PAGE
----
An Overview of Roth IRAs

by Rebecca Lake

Saving for retirement should always be a top priority, and the sooner you get started, the bigger your nest egg will be. If you want to supplement your employer's retirement plan or if you're self-employed, you may consider investing in an IRA. You may choose to open a traditional or Roth IRA, based on your retirement needs. For qualifying taxpayers, the Roth IRA offers several specific advantages over the traditional IRA.

Who May Contribute

To make contributions to a Roth IRA, you must have earned taxable income during the year. Your income must not exceed the limits established by the Internal Revenue Service. For the 2010 tax year, single filers could contribute to a Roth IRA if their modified adjusted gross income was less than $120,000. The income limit increased to $177,000 for joint filers and qualifying widows or widowers. If you're married and file jointly, you can also make contributions to a spousal Roth IRA on behalf of your husband or wife if your taxable income exceeds their earnings and you're within the IRS income limit.

Contribution Limits

The IRS imposes a limit on the amount you may contribute to a Roth IRA annually. For the 2010 tax year, the maximum you could contribute was $5,000. If you're aged 50 or older, the contribution limit increases to $6,000. The actual amount you can contribute is determined by your modified adjusted gross income. For example, single filers with an adjusted gross income of $105,000 or less may contribute the maximum. You may make a reduced contribution if your adjusted gross income is between $105,000 and $120,000. Contributions in excess of the IRS limit are subject to a 6-percent excise tax.


Qualified distributions from a Roth IRA are not taxable. There is no tax penalty for withdrawals if your Roth IRA is at least five years old and you are aged 59.5 or older. You can also avoid a tax penalty if you withdraw from your Roth IRA to purchase your first home, to pay for qualified education expenses for yourself or someone else, to pay unreimbursed medical expenses or if you become disabled. Early withdrawals of earnings for any reason other than those permitted by the IRS are subject to regular income tax as well as a 10-percent tax penalty. You may make withdrawals of contributions of earnings only at any time without incurring a tax penalty.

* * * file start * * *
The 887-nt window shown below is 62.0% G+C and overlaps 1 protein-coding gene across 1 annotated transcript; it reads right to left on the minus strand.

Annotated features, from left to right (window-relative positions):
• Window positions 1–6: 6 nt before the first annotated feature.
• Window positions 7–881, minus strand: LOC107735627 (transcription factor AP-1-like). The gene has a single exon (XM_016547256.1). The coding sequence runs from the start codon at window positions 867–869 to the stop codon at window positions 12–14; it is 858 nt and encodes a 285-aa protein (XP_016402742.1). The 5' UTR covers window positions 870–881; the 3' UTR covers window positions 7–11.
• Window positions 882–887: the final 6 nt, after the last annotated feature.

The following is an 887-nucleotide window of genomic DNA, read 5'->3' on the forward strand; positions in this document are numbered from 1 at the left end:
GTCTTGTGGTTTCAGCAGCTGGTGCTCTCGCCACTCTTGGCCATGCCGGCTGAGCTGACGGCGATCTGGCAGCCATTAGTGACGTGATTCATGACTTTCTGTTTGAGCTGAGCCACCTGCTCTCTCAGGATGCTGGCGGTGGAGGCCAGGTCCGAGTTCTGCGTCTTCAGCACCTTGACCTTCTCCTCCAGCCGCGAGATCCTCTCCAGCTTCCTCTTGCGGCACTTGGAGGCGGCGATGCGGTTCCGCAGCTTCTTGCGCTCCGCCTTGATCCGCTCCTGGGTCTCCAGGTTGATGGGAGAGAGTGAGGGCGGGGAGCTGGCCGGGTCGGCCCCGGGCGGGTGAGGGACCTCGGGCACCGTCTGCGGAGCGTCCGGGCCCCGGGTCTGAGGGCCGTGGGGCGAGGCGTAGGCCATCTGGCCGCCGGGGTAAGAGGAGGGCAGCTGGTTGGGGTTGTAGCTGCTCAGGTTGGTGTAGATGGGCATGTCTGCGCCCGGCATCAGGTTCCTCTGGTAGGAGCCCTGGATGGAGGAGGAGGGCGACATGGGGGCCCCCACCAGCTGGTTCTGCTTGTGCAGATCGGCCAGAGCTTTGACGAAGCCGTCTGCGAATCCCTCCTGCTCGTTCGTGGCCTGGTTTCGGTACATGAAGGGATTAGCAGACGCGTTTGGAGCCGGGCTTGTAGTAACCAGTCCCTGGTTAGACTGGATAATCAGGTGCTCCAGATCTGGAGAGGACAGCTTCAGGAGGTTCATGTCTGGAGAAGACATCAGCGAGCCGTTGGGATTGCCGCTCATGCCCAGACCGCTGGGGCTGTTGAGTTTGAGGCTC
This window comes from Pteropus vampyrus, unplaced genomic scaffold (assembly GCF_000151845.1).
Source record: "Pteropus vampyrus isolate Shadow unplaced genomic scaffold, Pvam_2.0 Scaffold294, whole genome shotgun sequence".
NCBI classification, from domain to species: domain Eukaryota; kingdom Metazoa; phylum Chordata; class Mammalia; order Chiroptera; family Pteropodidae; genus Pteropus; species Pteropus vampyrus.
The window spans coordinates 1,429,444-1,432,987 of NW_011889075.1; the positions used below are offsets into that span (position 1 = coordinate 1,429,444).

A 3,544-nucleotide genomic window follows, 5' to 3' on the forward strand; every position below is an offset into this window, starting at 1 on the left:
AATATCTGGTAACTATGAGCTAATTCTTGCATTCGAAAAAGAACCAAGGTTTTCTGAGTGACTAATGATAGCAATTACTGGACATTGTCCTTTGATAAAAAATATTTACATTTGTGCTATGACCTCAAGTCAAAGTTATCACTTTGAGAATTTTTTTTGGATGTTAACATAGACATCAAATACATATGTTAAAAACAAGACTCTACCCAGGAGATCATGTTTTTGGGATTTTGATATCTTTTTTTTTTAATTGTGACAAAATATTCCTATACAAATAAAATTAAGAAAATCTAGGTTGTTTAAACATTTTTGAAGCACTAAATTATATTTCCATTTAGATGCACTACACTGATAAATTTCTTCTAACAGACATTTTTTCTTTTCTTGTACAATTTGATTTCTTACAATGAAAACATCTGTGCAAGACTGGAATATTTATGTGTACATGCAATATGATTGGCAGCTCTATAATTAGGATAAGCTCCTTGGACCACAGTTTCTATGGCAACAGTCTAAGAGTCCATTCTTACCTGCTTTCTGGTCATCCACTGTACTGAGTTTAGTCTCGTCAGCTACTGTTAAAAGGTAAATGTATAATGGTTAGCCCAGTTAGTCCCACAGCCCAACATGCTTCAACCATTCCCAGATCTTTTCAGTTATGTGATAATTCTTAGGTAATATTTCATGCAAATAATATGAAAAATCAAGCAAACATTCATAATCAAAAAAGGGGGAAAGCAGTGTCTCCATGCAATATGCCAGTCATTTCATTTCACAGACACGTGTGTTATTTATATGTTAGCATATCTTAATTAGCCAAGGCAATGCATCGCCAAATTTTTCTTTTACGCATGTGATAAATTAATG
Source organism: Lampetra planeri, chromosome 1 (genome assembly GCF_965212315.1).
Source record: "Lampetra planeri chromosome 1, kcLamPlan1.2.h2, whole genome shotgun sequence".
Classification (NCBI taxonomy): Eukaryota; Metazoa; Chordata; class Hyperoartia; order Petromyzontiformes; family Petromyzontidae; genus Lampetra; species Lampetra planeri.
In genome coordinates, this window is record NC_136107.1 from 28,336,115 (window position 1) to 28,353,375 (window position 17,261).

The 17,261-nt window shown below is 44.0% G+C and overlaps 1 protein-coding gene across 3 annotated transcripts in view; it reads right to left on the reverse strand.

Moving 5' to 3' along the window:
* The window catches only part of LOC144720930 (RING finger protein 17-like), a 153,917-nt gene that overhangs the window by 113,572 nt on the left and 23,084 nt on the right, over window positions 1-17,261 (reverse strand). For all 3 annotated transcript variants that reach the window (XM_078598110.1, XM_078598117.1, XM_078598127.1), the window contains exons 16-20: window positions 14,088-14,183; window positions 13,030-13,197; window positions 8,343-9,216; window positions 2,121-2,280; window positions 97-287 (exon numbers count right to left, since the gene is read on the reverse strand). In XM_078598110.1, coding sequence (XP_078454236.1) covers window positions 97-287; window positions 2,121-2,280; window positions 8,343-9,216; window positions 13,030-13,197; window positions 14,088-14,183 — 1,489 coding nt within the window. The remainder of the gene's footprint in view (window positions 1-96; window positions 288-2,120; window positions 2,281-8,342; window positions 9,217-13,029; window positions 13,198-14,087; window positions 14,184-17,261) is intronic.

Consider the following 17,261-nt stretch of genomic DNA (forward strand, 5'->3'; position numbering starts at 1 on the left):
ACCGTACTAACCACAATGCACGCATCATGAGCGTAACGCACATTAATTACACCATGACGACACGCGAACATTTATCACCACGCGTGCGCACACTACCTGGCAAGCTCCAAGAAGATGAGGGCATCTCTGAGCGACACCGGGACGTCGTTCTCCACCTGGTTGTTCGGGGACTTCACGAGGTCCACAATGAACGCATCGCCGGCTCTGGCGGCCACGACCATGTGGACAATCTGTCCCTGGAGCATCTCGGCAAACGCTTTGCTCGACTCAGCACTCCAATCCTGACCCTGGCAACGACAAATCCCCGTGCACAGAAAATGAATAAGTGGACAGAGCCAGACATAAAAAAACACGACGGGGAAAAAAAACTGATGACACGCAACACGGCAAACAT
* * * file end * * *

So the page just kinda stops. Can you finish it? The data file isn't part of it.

Unlike a traditional IRA, you are never required to take a minimum distribution from a Roth IRA. There is also no age limit imposed on how long you may continue making contributions. While the money in your Roth IRA is allowed to grow tax-free, there is no tax deduction for contributions. The IRS allows you to convert funds held in a traditional IRA to a Roth IRA; however, you must pay regular income tax on the distribution.

About the Author

Rebecca Lake is a freelance writer and virtual assistant living in the southeast. She has been writing professionally since 2009 for various websites. Lake received her master's degree in criminal justice from Charleston Southern University.

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